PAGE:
Understanding IELTS Techniques for English Language Tests IELTS Techniques for English Language Tests ... on teaching IELTS Preparation. ... relying on IELTS listening practice tests and ...

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  • Understanding IELTS Techniques for English Language Tests

    WEEK 3: Listening

    STEP 3.6 Tips to prepare for the Listening Test Good afternoon everyone, welcome back for the second session in our In-Service Training course on teaching IELTS Preparation. This afternoon, Id like to spend some time looking at some of the steps and activities you can encourage your students to take part in outside of class in order to develop their language skills and improve their chances of achieving the desired results in the test itself. Were going to start with listening skills by looking at some ideas for general listening practice, then look at specific skills required for the test, then well work in groups to evaluate a range of possible resources. Listening is one area in particular where learners can practise extensively and can achieve significant improvements working autonomously so its a good place to start from. Some students - and teachers - make the mistake of simply relying on IELTS listening practice tests and activities to help in test preparation. These are useful of course for familiarising learners with the test format, task types and timings, but theyre not enough on their own to build their wider skills. In order to do that, its necessary to practise more extensive listening both in a general context, such as TV or radio programmes, interviews and so on, and in a more academic context lectures, documentaries, panel discussions and more. With the greater availability of online resources, smartphones and apps this has become easier and cheaper than ever before. Its now possible to listen to, download and practise with a huge range of resources, from podcasts up to full length university programmes, often including useful materials such as transcripts, subtitles or vocabulary resources. You will find a list of suggested resources at the back of the training manual and I hope during the rest of the session we will be able to add some more to that list. Its a good idea to use these activities to help your students to develop personalised plans and strategies for their listening development. Try a few different activities using the online resources in class and ask them to choose one or two which they feel are most interesting or useful for them. Then you can explore together different ways in which they feel they could use them to prepare for the challenges of the listening test itself. Some things may be best just for enjoyment, and thats fine, but others might be useful for specific sections of the test or specific skills like note-taking, spelling and so on. Whether their interests lie in sport, soap operas, biotechnology, international human rights law or any other area, it doesnt matter - they will be able to find resources to listen to on these topics with a range of accents, and often with transcripts or subtitles which they can refer to after theyve listened. These in turn can help them work on vocabulary, collocations, grammar, spelling and so on. If you are able to find just a few resources which they are genuinely interested in and motivated to listen to and understand, then using them to practise specific exam skills will seem like less of a chore and will be all the more effective for it.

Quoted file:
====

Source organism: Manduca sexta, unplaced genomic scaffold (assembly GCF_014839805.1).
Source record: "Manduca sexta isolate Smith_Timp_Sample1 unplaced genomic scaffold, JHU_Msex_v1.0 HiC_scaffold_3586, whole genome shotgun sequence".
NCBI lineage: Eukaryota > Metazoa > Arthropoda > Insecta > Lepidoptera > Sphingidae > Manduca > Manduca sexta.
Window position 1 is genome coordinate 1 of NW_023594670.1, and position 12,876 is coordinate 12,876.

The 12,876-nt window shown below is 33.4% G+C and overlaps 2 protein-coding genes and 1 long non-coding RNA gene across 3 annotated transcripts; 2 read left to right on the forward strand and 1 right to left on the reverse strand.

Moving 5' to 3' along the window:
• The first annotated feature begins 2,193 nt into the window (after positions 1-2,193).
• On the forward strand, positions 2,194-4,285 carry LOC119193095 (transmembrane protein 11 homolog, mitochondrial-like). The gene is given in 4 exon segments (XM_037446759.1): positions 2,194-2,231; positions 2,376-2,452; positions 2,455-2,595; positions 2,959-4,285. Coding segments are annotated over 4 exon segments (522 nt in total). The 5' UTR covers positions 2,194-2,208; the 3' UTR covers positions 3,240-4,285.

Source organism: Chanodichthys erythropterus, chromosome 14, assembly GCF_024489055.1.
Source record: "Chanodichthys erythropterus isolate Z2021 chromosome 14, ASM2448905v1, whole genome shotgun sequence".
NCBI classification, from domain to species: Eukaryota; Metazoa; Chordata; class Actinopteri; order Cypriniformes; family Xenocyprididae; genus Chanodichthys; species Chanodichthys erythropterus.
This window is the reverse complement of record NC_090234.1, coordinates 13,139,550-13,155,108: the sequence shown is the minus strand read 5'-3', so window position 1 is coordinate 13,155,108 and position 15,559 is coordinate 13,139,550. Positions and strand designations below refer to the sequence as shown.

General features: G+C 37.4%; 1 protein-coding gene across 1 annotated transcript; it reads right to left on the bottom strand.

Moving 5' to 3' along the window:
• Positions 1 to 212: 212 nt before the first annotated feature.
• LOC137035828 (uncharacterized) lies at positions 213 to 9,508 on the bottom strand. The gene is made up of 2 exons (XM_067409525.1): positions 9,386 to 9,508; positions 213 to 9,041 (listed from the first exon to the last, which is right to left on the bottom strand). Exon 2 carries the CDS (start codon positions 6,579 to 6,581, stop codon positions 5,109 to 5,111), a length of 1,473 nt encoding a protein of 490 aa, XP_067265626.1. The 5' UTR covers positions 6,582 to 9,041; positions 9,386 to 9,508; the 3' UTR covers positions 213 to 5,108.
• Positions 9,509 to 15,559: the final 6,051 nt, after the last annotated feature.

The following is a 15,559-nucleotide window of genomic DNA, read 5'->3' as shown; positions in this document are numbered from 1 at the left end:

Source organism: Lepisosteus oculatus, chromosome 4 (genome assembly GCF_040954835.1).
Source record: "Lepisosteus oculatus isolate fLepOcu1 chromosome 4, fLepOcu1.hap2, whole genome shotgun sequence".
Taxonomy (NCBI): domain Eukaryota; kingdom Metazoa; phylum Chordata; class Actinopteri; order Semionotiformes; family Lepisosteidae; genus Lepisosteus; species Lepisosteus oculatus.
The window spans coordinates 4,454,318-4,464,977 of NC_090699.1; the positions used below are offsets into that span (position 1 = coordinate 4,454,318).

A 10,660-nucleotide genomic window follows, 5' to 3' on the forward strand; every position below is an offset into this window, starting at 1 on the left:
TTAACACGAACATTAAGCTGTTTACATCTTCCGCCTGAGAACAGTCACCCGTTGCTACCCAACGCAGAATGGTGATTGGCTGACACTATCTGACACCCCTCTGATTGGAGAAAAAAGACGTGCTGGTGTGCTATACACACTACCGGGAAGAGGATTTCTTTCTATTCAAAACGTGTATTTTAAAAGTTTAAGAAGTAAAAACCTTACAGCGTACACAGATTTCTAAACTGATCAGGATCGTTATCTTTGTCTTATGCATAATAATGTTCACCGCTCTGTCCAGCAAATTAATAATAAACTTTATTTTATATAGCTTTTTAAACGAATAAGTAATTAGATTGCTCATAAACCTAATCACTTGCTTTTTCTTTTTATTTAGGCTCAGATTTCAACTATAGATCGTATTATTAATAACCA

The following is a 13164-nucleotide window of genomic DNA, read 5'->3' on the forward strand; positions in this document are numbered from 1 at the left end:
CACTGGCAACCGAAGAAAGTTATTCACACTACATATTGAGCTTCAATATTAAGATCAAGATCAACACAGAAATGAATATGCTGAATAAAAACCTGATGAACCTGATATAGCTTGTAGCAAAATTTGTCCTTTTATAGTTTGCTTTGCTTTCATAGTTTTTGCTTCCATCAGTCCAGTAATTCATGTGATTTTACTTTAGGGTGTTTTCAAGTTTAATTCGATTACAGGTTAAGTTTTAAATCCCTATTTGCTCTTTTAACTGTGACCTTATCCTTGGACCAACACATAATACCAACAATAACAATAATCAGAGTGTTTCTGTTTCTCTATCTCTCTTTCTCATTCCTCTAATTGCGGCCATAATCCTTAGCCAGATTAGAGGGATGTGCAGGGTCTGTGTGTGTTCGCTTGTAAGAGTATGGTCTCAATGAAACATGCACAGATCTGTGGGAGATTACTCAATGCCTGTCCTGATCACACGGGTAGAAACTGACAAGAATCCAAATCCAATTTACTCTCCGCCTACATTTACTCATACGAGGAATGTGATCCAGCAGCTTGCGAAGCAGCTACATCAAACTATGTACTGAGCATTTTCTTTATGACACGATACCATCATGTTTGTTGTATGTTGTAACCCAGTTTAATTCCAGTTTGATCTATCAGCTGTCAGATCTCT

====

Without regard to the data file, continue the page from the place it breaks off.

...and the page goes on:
• Understanding IELTS Techniques for English Language Tests

    Now, lets move on to look at what specific challenges the test presents. First of all, accents. Different voices are used so learners need to practise listening to Australian, British, New Zealand and North American accents at least. Its important to listen to real-life monologues such as lectures, presentations and so on, as well as natural conversations between groups of two or more people. A range of skills are tested, including understanding the main ideas and specific information, recognising opinions and attitudes of speakers and following the development of their arguments. The task types include multiple choice questions, labelling plans, maps or diagrams, filling in forms or completing tables or flow-charts and giving short answers. So lets look at some of the specific resources mentioned at the back of your training manual to see how we can use those to practise those specific skills. Lets work together in groups to evaluate them and come up with suggestions on how they could be used effectively in class and at home. If you could turn to page number...